Around the early 1980s Vivienne Westwood split from Malcolm McLaren to establish her own brand. This also marked her departure from the punk rock scene. Embracing the growing expression of women’s sexuality, Vivienne Westwood continued to push back against conformist society. This was seen in her Spring/Summer 1985 collection that featured the “mini-crini”, a modern take on the crinoline undergarment mixed with the mini skirt craze of the 1980s. In this era Vivienne reshaped the feminine silhouette. She reimagined the restrictive corset into an object of liberation. The iconic corset has seen a resurgence of love in the historic and archival fashion trends.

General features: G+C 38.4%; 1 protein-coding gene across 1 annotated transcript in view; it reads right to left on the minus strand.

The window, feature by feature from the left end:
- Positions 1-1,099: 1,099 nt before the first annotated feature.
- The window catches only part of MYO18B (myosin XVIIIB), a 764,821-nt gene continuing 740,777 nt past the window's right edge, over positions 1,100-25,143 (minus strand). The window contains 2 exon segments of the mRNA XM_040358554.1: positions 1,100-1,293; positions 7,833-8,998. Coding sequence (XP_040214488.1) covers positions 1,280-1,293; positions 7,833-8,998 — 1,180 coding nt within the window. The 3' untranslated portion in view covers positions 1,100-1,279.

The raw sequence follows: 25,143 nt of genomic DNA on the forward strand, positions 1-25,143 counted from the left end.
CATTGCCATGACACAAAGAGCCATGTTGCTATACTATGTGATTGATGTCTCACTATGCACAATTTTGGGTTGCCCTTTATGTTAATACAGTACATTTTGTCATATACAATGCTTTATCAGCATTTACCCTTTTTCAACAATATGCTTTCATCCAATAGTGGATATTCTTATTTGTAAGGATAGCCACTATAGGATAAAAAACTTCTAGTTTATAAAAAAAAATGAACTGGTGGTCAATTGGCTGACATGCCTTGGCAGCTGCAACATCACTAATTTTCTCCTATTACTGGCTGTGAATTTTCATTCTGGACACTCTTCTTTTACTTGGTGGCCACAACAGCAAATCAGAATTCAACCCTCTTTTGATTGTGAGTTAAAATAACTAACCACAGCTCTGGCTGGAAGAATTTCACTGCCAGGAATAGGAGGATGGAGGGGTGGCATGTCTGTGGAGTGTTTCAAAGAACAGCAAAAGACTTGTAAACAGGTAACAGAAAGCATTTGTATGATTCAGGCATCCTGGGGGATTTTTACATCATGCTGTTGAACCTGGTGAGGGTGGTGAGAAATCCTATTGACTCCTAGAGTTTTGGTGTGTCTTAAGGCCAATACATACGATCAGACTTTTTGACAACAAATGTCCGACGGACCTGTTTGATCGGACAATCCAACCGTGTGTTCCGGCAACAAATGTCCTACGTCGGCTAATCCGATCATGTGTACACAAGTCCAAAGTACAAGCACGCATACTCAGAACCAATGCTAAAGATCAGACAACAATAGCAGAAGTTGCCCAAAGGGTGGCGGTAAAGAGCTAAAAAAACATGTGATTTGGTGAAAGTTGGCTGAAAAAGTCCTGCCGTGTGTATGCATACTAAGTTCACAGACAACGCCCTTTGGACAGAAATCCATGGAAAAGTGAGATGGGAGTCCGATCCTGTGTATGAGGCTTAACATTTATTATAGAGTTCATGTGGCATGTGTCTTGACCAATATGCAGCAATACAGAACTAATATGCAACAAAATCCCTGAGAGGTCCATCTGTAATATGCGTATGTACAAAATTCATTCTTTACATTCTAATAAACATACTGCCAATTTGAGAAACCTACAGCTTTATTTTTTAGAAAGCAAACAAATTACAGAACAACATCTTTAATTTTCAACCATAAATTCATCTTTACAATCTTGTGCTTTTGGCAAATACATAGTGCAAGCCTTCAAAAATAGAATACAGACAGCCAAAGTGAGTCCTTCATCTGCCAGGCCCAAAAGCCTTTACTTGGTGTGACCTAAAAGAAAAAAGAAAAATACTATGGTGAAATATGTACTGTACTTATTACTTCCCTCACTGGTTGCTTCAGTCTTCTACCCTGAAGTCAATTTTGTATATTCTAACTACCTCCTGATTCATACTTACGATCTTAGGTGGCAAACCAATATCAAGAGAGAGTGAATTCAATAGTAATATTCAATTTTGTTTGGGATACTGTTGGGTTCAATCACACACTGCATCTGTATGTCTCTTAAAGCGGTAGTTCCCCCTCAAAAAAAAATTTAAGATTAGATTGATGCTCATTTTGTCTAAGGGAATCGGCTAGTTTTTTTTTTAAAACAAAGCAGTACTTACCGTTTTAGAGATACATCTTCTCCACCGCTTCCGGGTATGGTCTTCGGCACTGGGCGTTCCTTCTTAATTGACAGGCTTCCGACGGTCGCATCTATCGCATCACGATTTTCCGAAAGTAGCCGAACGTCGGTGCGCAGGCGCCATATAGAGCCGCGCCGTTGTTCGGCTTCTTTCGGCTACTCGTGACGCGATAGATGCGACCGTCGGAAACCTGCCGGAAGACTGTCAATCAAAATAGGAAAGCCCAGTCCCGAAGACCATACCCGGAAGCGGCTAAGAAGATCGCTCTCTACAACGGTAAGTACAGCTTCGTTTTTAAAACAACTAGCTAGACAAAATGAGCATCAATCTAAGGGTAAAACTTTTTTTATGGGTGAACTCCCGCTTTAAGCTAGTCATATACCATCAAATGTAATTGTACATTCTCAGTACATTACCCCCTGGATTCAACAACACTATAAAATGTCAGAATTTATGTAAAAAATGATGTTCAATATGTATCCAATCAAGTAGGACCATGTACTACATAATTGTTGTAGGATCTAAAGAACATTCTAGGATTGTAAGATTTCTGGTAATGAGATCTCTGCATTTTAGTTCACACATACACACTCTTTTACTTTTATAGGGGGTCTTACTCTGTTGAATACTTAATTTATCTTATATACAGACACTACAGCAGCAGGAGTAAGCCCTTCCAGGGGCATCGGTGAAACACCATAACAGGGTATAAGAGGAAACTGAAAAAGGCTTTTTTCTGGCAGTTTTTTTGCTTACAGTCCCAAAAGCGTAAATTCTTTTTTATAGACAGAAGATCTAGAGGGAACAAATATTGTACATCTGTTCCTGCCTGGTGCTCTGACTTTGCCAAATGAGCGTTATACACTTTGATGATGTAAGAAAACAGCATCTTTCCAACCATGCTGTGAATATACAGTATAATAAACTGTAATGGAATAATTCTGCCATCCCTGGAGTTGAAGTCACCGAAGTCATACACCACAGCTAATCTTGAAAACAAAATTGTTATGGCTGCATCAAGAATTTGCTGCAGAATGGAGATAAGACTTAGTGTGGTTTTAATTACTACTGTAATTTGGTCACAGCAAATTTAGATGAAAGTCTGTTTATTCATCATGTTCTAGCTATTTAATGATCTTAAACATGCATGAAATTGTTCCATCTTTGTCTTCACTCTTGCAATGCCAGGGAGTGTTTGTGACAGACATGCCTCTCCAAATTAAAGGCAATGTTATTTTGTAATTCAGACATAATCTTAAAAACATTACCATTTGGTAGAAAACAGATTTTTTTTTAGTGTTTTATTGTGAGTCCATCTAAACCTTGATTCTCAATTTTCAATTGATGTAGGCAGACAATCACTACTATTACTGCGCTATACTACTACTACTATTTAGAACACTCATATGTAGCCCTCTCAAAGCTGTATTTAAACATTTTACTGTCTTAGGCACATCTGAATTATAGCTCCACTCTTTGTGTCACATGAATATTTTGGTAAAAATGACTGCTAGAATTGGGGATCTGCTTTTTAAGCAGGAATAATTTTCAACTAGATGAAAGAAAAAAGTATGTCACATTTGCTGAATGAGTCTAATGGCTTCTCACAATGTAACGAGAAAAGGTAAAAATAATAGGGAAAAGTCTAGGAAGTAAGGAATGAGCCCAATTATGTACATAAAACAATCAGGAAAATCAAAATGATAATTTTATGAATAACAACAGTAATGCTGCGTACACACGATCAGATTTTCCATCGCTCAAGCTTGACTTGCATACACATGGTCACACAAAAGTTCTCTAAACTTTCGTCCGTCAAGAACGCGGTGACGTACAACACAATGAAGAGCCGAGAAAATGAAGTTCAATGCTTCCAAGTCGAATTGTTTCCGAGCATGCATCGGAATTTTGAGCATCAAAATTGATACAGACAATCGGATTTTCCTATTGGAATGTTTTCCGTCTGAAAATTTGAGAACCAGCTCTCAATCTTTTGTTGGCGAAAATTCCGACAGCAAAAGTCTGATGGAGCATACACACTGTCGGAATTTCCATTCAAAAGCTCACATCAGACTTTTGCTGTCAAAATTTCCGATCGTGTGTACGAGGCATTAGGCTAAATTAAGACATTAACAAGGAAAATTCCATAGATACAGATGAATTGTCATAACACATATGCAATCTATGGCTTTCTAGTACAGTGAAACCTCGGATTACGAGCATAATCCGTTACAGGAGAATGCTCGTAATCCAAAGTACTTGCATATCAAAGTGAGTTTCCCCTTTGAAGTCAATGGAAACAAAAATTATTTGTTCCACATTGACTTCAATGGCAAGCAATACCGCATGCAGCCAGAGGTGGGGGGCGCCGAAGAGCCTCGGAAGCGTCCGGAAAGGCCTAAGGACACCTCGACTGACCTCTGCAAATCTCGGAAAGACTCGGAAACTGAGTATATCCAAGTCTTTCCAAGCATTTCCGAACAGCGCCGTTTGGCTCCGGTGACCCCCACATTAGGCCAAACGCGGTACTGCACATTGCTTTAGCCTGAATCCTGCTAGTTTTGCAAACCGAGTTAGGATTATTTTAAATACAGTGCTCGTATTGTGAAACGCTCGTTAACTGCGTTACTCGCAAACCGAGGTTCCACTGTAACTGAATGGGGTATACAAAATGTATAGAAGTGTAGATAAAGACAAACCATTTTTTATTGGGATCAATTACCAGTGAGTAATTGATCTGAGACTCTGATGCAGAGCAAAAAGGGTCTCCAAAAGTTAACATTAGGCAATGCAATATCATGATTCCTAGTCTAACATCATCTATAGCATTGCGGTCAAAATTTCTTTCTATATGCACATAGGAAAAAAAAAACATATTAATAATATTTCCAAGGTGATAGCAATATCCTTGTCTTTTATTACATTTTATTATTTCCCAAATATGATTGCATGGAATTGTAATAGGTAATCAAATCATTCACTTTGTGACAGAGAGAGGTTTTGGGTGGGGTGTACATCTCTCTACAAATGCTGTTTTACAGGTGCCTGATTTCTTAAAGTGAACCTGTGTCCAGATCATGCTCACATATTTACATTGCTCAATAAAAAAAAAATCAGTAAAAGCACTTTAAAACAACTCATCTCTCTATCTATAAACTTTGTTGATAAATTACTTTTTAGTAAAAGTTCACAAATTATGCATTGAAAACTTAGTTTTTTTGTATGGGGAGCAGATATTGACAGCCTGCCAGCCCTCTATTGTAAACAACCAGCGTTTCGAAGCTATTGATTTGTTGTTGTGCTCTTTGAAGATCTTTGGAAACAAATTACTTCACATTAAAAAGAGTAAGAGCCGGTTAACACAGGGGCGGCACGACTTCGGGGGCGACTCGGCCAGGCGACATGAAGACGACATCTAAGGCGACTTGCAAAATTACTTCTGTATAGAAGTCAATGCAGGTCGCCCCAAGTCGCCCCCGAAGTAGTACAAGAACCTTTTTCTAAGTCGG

Linda Evangelista & Kate Moss in Vivienne Westwood
The 1990s had given Vivienne Westwood much love within European and American fashion enthusiasts but also amongst Japanese youth subcultures. Vivienne’s designs became extremely popular within all of Asia but especially Japan. Her store quickly became widely and commonly known within Japan. Punk visuals and English motifs appealed to the goth and Brit-rock teens of Japan. The cool kids of Tokyo carry her handbags, wear the iconic orb necklaces and rings. From seamstress in London to a defining designer amongst Harajuku teens, the power of a rebel is internationally recognized.